10.09.2008

I'm a Real Woman; Palin is not

From one of my favorite commenters, in answer to my latest post:

Why is it that Sarah Palin inspires hatred and vitriol from women ? I do not see this from men, but from her "fellow" women there is a pure form of vile saved just for her.
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Smells a lot like partisanship.
Or is it something else indeed ?

Just curious about the special hate for Palin


First a disclaimer: I never use the word "hate" when talking about Palin. It's an ugly, over-generalized word and I try very hard not to have it anywhere in my conversations.

The "woman's movement" (for want of a better name) has been on a rollercoaster ride for ever – at least 200 years in our own country. We just got the right to vote, what, in the mid 1920s? The date isn't important, but what is, is that we have had to struggle, struggle, struggle to get over the "bare foot and pregnant" obstacle that is constantly being put in front of us. We gain something and then there is that old obstacle, like a bad penny. I know that women have been on this journey for decades. I'm almost 60. I'm mainly talking about the women in my age group. Women in their 40s are reaping the benefits of my generation's hard work.

In the 70s we had more radical movements – women burning their bras in town square. I was 21 in 1970. I had my two sons in 1972 and 1974. There was a huge deal going on in those two years about women working, women staying home, women breast feeding, not breast feeding, women saying this is MY body, women saying this embryo is a living human being. We were drowning in all these "movements."

My husband came to me one night when I was 28 and told me he was in love with someone else. A man. Now – that was something that was really a stretch to wrap my mind around. I was a fairy princess who left the house of my absolutely wonderful father and married this tall, handsome, knight on a white charger. All my fantasies fulfilled.

Suddenly I had to really pay attention to all the things I had been hearing about the glass ceiling, equal rights, women working OUT of the home, and face the frowns and glares from people who believed it was a woman's duty to stay at home with her children. I also was entering the work force at a time when divorce rates skyrocketed. There were divorced single mothers everywhere you looked.

So I became two parents to my children; I was "head of household" according to my tax return; I made home repairs and car repairs myself; I had a very trim budget that I lived by; I spent quality time with my children while I worked at a full time job. At one point I held two jobs – my full time secretarial job and cleaning houses in the evening (and my office one summer). I had little emergencies, like when my car died and I needed just about everything replaced – head gasket, alternator, battery. My youngest son had to have surgery for tubes in his ears, tonsils out. I dealt with special teachers, counselors, speech therapists, etc., because this same son had a 30% hearing loss. I sent my oldest son off to the Army when he graduated from high school. Both sons miraculously grew into men, who appreciate and respect women. I take a lot of credit for that.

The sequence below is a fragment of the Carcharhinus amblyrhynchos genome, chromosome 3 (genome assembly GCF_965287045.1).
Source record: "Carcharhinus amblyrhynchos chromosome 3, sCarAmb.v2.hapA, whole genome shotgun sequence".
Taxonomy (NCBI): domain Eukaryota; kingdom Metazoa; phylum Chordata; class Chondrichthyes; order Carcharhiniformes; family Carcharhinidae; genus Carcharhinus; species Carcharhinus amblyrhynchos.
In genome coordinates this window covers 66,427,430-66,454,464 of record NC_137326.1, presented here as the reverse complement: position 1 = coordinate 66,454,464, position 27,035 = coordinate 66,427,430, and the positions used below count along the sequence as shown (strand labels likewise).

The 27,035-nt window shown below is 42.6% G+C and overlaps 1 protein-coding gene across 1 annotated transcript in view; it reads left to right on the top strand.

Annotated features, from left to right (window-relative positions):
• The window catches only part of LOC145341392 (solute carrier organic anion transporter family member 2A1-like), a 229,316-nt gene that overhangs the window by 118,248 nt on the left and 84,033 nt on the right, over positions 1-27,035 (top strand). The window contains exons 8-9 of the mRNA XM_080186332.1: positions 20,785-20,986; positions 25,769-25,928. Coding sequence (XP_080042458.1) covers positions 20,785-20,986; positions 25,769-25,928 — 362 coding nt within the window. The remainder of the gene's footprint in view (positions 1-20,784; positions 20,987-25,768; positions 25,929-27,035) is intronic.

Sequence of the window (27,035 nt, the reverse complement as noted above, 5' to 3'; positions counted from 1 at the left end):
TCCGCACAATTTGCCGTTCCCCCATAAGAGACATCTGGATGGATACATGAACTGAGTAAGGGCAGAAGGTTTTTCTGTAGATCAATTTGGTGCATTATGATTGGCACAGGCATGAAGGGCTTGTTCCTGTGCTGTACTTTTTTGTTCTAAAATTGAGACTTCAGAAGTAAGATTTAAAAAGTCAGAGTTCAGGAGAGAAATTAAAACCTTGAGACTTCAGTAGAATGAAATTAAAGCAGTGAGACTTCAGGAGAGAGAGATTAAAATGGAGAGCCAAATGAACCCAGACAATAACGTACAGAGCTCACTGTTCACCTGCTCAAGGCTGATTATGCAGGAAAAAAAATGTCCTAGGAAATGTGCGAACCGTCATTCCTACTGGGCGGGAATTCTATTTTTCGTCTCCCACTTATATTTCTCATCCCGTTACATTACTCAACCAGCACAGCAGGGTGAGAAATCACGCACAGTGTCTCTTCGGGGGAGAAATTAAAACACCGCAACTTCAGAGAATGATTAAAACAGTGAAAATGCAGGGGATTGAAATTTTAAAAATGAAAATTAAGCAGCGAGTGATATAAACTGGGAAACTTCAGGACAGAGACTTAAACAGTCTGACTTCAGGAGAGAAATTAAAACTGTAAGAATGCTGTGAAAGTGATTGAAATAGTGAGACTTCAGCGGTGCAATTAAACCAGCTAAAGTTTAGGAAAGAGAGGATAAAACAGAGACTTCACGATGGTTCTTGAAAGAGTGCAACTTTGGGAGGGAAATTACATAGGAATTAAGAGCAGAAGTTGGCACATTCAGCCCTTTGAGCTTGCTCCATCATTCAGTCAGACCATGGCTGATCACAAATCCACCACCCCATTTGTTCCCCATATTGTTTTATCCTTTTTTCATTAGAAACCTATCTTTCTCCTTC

Now here I am, almost 60, and I have found my place as a woman in this society, having pretty much done everything myself that a husband would normally do for me.

Along comes Pollyanna Palin and the nation applauds her being a "woman in a man's world." I beg to differ. This isn't something new – we have gradually been filling the non-traditional roles that once were for men only. Hell, it used to be that a secretary was a man. (The "lot in life" for a woman was literally to be barefoot and pregnant.) It also definitely is NOT partisanship – I have no devotion to Palin, no political leanings towards her.

I have a small circle of friends – four women who have been in my life for the last 30 years. Among them, a former police officer, a telephone lineperson, a salon business owner. We have been single mothers, remarried, moved on. We are not afraid to tackle things by ourselves. We do NOT use winks, cutsie talk, flirty ways, or sex to get our point across. We are Real Women! Gosh darn it I wish people would finally get that. {wink}

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3 comments:

Cheryl said...

AMEN and AMEN! And, as a woman in my 40's I want to earnestly THANK YOU for all you did for me, for paving the road, for building that ladder, for clearing the weeds on the path! You are remarkable and should be celebrated for your efforts! I celebrate you, I applaud you, I hold you in my heart! I have reaped, and continue to reap, all the benefits from your personal efforts. Thank you, thank you!

And - your post could not be more dead on! And please, 'Pollyanna Palin'? I actually snorted chamomile tea through my nose...which sounds funny,but it was actually very hot!

Still, I celebrate you...even with hot tea dripping from the tip of my nose! BRAVA! [*wink*hair toss*nod*wink-wink*] Cher

Al said...

I recall in the early 70's when I worked at McDonalds. No women. It was strictly a male fraternity.

And I'd like to give a shout out to the {wink} - ;)

In spite of being my sister, you are a riot. Your Dad would have been proud of his little princess.

JeanieSpokane said...

Al - it was Dad who told me once that I could BE an attorney or a police officer or whatever. I didn't have to DATE them. :)